You've probably heard you should be wearing two masks. If you haven't, it's the latest recommendation in an ever-shifting public policy response to wearing masks in the pandemic. You may have seen articles such as "Why aren’t we wearing better masks?” that report on the mask-wearing landscape in the US and offer advice to navigate the options available. There’s a consensus that we need better masks, but that begs the question, what does “better mask” even mean?
Even though the recent federal mask mandates have renewed media coverage about mask-wearing, we still find public officials, even Fauci himself, scrambling to recommend anything better than a well-made fabric mask. Try wearing two of them? We can do better and here's why:
If masks are the lowest-hanging fruit of the public health measures, and experts agree on the properties of a better mask, then why is double-masking the best that government officials and the media can do right now? Double-masking is like wearing two light summer jackets in the middle of a snowstorm and hoping they will keep you warm! Wearing one mask with a proper seal and high-quality filters is a game-changer.
“The best hope for stopping the spread of Covid-19 and reviving the economy now is a mass-produced facial mask that meets five criteria. It would have to protect people nearly as effectively as N95 masks, must be made from widely available materials, must be comfortable enough to wear for long periods of time, would have to be reusable, and would have to be stylish”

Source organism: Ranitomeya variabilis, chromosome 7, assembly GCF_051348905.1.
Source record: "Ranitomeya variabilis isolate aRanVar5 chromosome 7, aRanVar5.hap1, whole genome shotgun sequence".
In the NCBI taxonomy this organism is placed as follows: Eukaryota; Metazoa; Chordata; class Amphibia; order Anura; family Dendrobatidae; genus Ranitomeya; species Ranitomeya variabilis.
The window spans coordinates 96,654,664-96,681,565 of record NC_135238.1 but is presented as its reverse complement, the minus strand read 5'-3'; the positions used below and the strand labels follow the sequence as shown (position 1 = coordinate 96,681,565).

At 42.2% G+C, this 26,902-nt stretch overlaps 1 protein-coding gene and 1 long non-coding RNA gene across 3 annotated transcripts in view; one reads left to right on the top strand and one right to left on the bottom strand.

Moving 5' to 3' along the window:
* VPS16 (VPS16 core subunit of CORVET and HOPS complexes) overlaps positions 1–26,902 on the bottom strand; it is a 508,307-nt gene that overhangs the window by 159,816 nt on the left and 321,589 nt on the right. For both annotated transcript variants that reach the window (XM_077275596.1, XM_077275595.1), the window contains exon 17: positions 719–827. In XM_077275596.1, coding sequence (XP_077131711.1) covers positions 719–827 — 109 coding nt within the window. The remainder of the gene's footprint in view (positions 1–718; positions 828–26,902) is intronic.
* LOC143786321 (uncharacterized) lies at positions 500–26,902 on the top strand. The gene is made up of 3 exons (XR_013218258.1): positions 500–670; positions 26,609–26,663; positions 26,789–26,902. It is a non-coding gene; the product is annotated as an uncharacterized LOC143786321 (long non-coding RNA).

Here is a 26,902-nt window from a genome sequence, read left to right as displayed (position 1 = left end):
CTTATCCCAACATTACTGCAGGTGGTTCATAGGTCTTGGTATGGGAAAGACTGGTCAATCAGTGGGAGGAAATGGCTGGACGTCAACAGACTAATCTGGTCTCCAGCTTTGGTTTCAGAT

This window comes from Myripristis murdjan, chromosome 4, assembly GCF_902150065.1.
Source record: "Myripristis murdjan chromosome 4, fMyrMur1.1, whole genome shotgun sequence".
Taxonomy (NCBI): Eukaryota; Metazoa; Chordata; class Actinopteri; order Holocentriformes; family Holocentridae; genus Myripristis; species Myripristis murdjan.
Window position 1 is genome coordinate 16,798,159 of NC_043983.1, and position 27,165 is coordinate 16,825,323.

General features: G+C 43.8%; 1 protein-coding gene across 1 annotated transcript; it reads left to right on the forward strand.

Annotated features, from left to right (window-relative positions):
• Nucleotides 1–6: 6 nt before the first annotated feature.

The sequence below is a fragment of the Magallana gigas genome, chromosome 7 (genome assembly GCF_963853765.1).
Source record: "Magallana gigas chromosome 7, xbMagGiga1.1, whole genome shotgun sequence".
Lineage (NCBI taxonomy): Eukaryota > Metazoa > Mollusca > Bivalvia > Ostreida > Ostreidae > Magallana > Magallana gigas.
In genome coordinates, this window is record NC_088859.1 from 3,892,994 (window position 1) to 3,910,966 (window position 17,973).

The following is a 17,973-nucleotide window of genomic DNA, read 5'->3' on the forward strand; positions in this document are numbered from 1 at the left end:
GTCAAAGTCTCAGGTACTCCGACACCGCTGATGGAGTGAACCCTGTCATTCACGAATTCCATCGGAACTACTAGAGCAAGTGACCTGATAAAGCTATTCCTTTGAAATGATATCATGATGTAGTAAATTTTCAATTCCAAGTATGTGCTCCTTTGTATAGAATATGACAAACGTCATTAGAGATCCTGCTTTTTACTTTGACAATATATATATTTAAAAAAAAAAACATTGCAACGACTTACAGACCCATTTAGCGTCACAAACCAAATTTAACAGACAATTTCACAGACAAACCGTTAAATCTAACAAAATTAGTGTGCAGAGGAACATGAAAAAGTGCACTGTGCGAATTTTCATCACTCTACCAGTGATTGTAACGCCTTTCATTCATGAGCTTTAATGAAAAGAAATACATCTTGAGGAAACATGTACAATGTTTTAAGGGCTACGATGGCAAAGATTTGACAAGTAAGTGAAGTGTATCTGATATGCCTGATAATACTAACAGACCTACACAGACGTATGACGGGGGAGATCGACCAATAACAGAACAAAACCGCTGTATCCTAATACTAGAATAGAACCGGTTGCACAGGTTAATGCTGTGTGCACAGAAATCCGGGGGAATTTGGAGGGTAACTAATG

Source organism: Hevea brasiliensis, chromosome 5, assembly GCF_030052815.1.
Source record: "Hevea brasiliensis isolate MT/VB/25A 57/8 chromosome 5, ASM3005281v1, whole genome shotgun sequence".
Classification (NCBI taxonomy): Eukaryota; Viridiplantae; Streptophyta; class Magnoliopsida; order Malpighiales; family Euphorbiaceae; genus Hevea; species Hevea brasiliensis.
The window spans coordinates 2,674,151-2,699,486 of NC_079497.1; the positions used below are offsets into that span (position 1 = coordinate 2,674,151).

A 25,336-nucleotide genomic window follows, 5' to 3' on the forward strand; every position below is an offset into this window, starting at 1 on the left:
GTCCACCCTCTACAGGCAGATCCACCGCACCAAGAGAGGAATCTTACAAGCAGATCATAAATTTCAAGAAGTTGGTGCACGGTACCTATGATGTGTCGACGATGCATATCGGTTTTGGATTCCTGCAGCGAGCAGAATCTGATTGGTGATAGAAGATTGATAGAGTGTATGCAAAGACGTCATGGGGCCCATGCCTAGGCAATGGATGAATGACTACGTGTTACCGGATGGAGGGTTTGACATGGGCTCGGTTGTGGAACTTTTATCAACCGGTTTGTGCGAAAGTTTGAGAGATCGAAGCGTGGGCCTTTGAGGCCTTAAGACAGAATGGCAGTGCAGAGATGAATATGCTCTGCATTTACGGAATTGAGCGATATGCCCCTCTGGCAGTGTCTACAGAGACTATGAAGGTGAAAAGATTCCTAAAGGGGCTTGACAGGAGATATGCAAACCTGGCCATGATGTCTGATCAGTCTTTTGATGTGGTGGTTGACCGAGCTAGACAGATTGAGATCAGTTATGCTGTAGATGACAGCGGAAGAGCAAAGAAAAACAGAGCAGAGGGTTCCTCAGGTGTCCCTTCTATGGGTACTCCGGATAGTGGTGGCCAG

We couldn’t agree more, and we’ve already solved that problem for thousands of Americans with the B2 Mask. We even made it into Time’s Best Inventions of 2020. But there’s a lot of work to do before our mask is the answer for every American. That HBR article rightly calls on more public-private partnerships, design challenges, and repurposing of industries halted by the pandemic. It takes time and resources to develop, validate, and scale a solution for a country of 328 million diverse people.
As a Public Benefit Corporation we strive to make high quality respiratory protection accessible to everyone. However as a very young company we want to openly share some of the challenges we face right now in making our better masks more widely available:
- Financial barriers to accessing economies of scale and speeding up R&D and regulatory certification.
- Lack of grants and subsidies for American businesses developing innovative essential products that are not already certified.
- Lack of a lightweight simple protection rating for consumers who don’t need N95s but who still deserve high-quality protection
- Time constraints of being a small team (though this also helps us stay focused and nimble)
- High levels of public misinformation about masks and respiratory protection
That last one really makes marketing our product based on its scientific merits a challenge when we can’t assume that most people understand the basic qualities to look for in a mask.
So there you have it. Why don’t we have better masks? At Breathe99 we do have better masks! We are working our hardest to let everyone know about them. And our suppliers and partners here in the States are working hard with us. We need a serious upgrade from double-masking, and a solution so that next time is different.